Should you, for one reason or another, feel that you would like to try to change the attitude of your child towards the Eleven Plus then you may care to work out what it is that you are trying to change.
What you may want, for example, is to ask your child to share the attributes of mutual understanding, reasonableness and justice. If these are rather lofty aspirations – then you could scale the whole experiment down to trying to encourage your child to tackle an eleven plus paper without you reminding him or her. Perhaps the truth will lie some where in between!
It does seem likely that you will need to try to help your child to understand and become aware of his or her own attitudes to eleven plus work.
You will naturally try to help your child to comprehend and absorb all the different emotions that are running around among all parties concerned with the eleven plus examination.
You could, if you wished, go back over the history of the eleven plus and the emergence of grammar school and how children from underprivileged backgrounds were offered the opportunity of education.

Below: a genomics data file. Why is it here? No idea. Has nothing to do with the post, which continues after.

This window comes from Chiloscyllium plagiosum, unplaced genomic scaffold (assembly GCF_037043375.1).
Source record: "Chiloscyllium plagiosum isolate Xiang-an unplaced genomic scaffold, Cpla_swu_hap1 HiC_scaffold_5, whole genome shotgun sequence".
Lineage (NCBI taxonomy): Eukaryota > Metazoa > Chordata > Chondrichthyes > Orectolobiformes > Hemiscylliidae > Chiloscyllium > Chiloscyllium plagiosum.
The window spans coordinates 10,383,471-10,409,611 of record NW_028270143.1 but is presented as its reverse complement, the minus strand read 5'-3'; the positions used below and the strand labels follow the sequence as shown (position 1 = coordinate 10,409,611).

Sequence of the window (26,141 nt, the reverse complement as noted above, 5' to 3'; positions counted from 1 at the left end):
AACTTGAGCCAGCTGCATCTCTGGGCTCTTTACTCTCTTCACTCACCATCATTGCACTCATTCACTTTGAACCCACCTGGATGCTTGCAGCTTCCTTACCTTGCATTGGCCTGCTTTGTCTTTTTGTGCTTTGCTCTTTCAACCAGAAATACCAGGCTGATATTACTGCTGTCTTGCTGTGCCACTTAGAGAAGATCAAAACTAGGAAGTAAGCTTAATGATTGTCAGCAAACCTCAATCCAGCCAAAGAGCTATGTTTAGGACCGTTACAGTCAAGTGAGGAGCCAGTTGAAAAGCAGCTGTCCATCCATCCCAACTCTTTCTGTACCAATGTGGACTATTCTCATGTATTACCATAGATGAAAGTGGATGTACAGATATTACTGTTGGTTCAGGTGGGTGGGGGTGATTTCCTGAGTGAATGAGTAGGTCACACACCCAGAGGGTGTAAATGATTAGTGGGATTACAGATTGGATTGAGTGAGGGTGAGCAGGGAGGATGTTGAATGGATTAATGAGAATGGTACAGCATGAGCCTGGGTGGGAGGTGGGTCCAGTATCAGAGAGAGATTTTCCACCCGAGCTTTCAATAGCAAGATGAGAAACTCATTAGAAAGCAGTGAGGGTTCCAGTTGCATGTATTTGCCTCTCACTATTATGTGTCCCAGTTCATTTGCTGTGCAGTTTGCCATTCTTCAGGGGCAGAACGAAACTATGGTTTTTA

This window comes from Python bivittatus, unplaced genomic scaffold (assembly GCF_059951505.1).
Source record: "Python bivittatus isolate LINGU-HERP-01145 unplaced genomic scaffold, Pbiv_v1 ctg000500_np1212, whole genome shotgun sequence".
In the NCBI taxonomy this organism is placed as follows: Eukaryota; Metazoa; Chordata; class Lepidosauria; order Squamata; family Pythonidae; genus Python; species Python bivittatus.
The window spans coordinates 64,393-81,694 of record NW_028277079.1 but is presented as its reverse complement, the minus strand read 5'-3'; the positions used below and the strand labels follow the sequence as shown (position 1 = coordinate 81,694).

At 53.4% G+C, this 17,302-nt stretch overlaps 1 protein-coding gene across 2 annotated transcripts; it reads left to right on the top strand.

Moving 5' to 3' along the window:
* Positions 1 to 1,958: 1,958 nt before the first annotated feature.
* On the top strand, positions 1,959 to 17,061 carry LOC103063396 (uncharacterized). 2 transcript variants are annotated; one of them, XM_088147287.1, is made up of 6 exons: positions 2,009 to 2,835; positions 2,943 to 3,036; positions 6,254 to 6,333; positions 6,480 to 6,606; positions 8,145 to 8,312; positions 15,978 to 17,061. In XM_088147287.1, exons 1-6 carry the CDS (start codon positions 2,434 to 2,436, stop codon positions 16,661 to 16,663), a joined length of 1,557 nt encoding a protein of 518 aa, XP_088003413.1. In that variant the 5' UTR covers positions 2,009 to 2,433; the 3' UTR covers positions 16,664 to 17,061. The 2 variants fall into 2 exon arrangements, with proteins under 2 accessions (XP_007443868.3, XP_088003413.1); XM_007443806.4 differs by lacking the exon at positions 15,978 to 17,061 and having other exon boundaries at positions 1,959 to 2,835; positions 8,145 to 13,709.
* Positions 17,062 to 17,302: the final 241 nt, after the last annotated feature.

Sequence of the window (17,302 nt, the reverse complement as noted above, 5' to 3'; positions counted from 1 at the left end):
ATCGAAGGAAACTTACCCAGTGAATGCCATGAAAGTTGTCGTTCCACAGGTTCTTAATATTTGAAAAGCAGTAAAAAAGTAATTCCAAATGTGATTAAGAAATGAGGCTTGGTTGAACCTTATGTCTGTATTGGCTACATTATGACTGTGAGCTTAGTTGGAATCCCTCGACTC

Then, and possibly this could have come earlier, you could consider trying to help your child to see that change is possible.
The aim, therefore, is to try to achieve some degree of mutual understanding and respect between you and your eleven plus child. Of course there is preaching to the converted – and that is not the intent but parents do not want to have to become authoritarian – parents want more complex and subtle variations.
Of course a few points follow on:
Can a mother and a father sustain the dual role of parents and eleven plus motivators?
How much time is available – and how can best use be made of that time?
How much responsibility should an eleven year old child assume towards serious and sustained study?
Enjoy the eleven plus year. For many of us it marks the transition from being a child into the world of senior school and academic study. The chance will never come again.